15 Stunning Native Texas Plants Accustomed to the Harsh Climate and Soil

Prickly Pear Cactus Plant in Texas

Candice Estep / Getty Images

If you’re planting a garden in the state of Texas, it’s always best to consider native plants that are specific to your region. Not only do they look beautiful, but they also have an important place in the local ecosystem.

Even in urban areas, native plants improve breeding and foraging habitats for birds by maintaining the number of insect prey available, support pollinators, and promote biodiversity. Plus, since they’re already built to withstand the Texas climate and soil conditions, they often require less water and fertilizer.

The following 15 Texas native plants are perfect for home gardens in the Lone Star State.

Some of the plants on this list may be toxic to pets. For more information about the safety of specific plants, consult the ASPCA's searchable database.

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Texas Bluebonnet (Lupinus texensis)

Texas bluebonnets in full bloom on rolling clay hills beside a river at sunset

Scott Flathouse / Getty Images

Also known as the Texas lupin, this native flower shares the official “state flower of Texas” designation with five other species of lupin. The bluebonnet is distinguishable by its larger, more sharply pointed leaves and higher number of flower heads than other lupin varieties, however. The tips of the clusters that make up the blossoms remain white while the blue flowers (up to 50 of them) dot the outside.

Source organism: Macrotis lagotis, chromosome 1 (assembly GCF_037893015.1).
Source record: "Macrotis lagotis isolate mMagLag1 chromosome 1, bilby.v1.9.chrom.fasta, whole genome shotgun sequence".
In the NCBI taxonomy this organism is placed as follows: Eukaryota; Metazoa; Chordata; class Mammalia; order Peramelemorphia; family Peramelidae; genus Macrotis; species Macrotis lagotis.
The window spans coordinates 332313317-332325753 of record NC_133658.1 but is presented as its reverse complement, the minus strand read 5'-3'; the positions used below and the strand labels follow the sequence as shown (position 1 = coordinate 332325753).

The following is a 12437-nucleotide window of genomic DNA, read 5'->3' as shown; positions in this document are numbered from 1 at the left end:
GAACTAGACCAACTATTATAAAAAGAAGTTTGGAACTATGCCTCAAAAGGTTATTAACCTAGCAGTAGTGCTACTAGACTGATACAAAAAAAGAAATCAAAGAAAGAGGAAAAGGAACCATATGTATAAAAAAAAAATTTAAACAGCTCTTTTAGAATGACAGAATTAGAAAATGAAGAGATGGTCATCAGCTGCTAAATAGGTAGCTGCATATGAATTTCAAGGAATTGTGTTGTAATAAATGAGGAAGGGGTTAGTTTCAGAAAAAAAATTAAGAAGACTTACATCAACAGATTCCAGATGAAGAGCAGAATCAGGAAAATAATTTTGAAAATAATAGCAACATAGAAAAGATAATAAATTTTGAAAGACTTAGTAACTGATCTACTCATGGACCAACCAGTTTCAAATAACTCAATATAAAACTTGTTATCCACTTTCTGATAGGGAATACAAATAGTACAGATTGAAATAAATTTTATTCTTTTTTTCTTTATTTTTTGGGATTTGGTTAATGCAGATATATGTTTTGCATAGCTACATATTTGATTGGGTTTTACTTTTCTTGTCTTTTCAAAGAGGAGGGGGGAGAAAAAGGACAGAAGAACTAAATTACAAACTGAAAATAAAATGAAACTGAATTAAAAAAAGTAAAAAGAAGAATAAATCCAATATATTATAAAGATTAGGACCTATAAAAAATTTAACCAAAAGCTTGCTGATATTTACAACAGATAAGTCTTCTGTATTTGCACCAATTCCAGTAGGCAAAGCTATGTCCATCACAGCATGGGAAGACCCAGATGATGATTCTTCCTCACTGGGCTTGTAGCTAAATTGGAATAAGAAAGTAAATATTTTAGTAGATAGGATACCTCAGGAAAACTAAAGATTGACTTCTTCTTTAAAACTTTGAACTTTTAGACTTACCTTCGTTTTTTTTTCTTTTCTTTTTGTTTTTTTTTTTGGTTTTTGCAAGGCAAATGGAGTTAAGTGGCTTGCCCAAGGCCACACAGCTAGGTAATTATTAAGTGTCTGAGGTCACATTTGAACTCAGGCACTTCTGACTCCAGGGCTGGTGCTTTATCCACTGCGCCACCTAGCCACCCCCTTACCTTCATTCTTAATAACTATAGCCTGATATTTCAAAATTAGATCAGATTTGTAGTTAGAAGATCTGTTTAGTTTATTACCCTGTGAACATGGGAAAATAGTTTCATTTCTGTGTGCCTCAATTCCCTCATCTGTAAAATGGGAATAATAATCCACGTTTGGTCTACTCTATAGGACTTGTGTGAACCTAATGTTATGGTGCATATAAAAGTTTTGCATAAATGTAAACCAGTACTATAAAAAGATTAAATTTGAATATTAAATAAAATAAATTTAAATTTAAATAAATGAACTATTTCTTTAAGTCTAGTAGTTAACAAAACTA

• USDA Growing Zones: 3 to 8.
  • Sun Exposure: Full sun.
  • Soil Needs: Well-draining, sandy soil.
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Prickly Pear Cactus (Opuntia)

Prickly Pear Cactus

 jennifer m. ramos / Getty Images

These plants are known for their yellow, red, or purple flowers that complement flat, fleshy pads that look similar to large leaves. Just like other types of cactus, prickly pears also have large spines, though they are often smaller, thinner, and barbed. Both the pad-like branches and the fruits are edible, the latter being used for products like juice and puree.

The prickly pear cactus became the state plant of Texas in 1995.

  • USDA Growing Zones: 9 to 11.
  • Sun Exposure: Full sun.
  • Soil Needs: Dry and well-draining.
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Chile Pequin (Capsicum annuum)

Chile Pequin

 Terryfic3D / Getty Images

The state pepper of Texas, this relative to the jalapeno is extremely spicy and relatively easy to grow. They are drought resistant and produce the most fruit in full sun, though they also tolerate partial shade.

Chile pequin plants are both annuals and perennials that bloom white flowers from May to October before bursting with small red peppers in the fall.

  • USDA Growing Zones: 9 to 11.
  • Sun Exposure: Full sun to partial shade.
  • Soil Needs: Various conditions with good drainage.
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Sideoats Grama (Bouteloua curtipendula)

Sideoats grama grass

 GH01 / Getty Images

Native to the south of Texas, sideoats grama is a perennial bunchgrass that can reach heights of 3 to 4 feet. The plants produce small seeds that birds love from May to October and purple spikelets that turn into a tan color by the fall.

These plants are known as the state grass of Texas, and are hardy enough to increase rapidly in sites that have been damaged due to drought or overgrazing. 

  • USDA Growing Zones: 3 to 8.
  • Sun Exposure: Sun to partial shade,
  • Soil Needs: Medium-textured, well-draining.